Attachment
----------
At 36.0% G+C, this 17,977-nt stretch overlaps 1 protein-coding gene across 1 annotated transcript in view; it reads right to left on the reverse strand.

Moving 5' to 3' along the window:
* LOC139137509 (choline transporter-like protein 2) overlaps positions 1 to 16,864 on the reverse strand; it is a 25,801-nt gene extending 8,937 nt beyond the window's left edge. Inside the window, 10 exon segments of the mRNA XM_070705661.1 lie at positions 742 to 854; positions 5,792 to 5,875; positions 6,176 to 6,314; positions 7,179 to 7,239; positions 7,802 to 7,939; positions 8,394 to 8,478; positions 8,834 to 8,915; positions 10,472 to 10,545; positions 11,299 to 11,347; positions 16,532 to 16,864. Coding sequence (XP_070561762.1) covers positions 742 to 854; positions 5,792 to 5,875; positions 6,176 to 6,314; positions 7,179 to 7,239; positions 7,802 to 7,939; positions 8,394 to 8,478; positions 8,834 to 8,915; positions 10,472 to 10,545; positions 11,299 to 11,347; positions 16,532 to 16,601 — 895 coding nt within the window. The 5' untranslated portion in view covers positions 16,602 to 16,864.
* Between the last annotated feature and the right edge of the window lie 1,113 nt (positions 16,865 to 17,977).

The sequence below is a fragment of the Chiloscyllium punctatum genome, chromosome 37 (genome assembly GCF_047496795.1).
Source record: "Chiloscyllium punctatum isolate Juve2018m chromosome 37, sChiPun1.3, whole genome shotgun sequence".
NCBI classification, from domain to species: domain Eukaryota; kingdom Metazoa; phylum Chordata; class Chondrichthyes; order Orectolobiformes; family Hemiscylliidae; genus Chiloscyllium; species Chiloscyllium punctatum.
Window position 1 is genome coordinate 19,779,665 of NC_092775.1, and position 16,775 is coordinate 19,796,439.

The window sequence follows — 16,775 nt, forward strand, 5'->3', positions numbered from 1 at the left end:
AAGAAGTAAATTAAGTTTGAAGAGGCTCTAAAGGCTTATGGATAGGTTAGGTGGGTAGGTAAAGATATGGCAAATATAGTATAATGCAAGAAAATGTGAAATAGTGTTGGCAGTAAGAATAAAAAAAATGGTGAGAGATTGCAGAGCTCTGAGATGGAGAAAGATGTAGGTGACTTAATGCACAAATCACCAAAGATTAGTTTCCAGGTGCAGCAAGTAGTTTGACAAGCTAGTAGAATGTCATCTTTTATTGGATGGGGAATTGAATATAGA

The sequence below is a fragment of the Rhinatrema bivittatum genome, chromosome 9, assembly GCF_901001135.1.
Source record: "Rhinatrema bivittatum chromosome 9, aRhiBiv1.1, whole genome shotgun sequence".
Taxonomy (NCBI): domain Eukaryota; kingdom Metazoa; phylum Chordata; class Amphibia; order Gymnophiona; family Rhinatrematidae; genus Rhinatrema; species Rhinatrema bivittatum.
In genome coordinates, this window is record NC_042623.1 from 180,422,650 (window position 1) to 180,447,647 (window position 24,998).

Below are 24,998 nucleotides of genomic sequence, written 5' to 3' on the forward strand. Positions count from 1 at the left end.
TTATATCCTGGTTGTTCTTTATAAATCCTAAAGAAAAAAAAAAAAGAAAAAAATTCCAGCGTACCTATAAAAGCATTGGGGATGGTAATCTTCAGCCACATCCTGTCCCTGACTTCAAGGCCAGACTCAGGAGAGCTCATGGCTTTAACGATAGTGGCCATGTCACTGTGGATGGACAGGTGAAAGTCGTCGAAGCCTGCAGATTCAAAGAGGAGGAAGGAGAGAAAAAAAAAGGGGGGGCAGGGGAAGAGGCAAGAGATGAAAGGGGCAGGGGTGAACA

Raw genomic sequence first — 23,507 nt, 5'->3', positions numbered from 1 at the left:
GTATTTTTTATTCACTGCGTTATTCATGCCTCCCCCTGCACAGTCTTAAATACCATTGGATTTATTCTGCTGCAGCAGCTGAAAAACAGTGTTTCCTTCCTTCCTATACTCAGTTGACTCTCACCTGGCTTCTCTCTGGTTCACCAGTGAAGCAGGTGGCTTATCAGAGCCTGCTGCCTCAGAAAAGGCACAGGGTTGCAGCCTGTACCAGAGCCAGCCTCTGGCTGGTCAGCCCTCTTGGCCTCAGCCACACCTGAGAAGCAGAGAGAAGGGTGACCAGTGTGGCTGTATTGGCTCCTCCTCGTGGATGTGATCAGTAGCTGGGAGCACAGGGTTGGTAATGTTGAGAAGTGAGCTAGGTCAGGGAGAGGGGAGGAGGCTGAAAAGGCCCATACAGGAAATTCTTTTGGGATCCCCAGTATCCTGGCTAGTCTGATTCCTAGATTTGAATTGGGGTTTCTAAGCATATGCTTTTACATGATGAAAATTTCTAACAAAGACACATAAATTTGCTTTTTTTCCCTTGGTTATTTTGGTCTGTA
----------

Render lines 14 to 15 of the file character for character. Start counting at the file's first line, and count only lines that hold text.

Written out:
In genome coordinates, this window is record NC_042623.1 from 180,422,650 (window position 1) to 180,447,647 (window position 24,998).

Below are 24,998 nucleotides of genomic sequence, written 5' to 3' on the forward strand. Positions count from 1 at the left end.